‘Courtesy’ includes the overlapping concepts of ‘politeness’ and ‘consideration’. It varies between communities. It can make people feel comfortable with each other:
● People can make each other feel better by observing the expected courtesies or, conversely, degrade the quality of each other’s lives by failing to be courteous.
● In a pluralist society, the obvious default form of politeness with strangers would be in the form of conventions determined by the majority culture – such as customary greetings.
● Within small close-knit groups from a minority culture, ethnic customs might be observed between group members – but with strangers it is clearly more tactful to comply with majority customs, at least to begin with.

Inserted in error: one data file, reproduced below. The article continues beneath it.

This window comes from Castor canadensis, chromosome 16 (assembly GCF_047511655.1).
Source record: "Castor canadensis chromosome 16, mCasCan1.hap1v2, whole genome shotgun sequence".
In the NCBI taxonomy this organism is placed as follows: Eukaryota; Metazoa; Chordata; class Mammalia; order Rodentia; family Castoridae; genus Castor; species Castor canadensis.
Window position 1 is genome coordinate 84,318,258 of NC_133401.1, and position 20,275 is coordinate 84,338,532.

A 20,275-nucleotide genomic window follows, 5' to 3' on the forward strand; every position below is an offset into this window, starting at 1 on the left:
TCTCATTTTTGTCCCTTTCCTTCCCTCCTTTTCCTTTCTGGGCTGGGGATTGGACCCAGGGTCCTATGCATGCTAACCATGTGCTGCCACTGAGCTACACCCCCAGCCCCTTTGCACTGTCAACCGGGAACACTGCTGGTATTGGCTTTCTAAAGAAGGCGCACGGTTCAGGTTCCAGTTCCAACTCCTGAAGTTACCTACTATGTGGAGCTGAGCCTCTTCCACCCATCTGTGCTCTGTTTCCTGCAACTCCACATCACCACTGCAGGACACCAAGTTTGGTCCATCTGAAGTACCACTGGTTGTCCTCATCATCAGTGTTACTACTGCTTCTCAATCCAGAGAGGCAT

● It is a basic courtesy for people to speak the language of the region where they live.
● The term ‘courtesy’ also includes considerate behaviour: avoiding annoyance to other people, for example, and acting to avert their discomfort.
● People may want to ask others to behave differently – for example, to reduce their noise level. It is courteous for people to accede to such requests, particularly if politely made – though there can be difficulties, as discussed below (4.4.3).
Within this meaning, the term ‘courtesy’ does not require agreement with the other person’s views and beliefs; it is a safe guide for everyone’s behaviour.
This page is intended to form part of Edition 4 of the Patterns of Power series of books. An archived copy of it is held at https://www.patternsofpower.org/edition03/4424.htm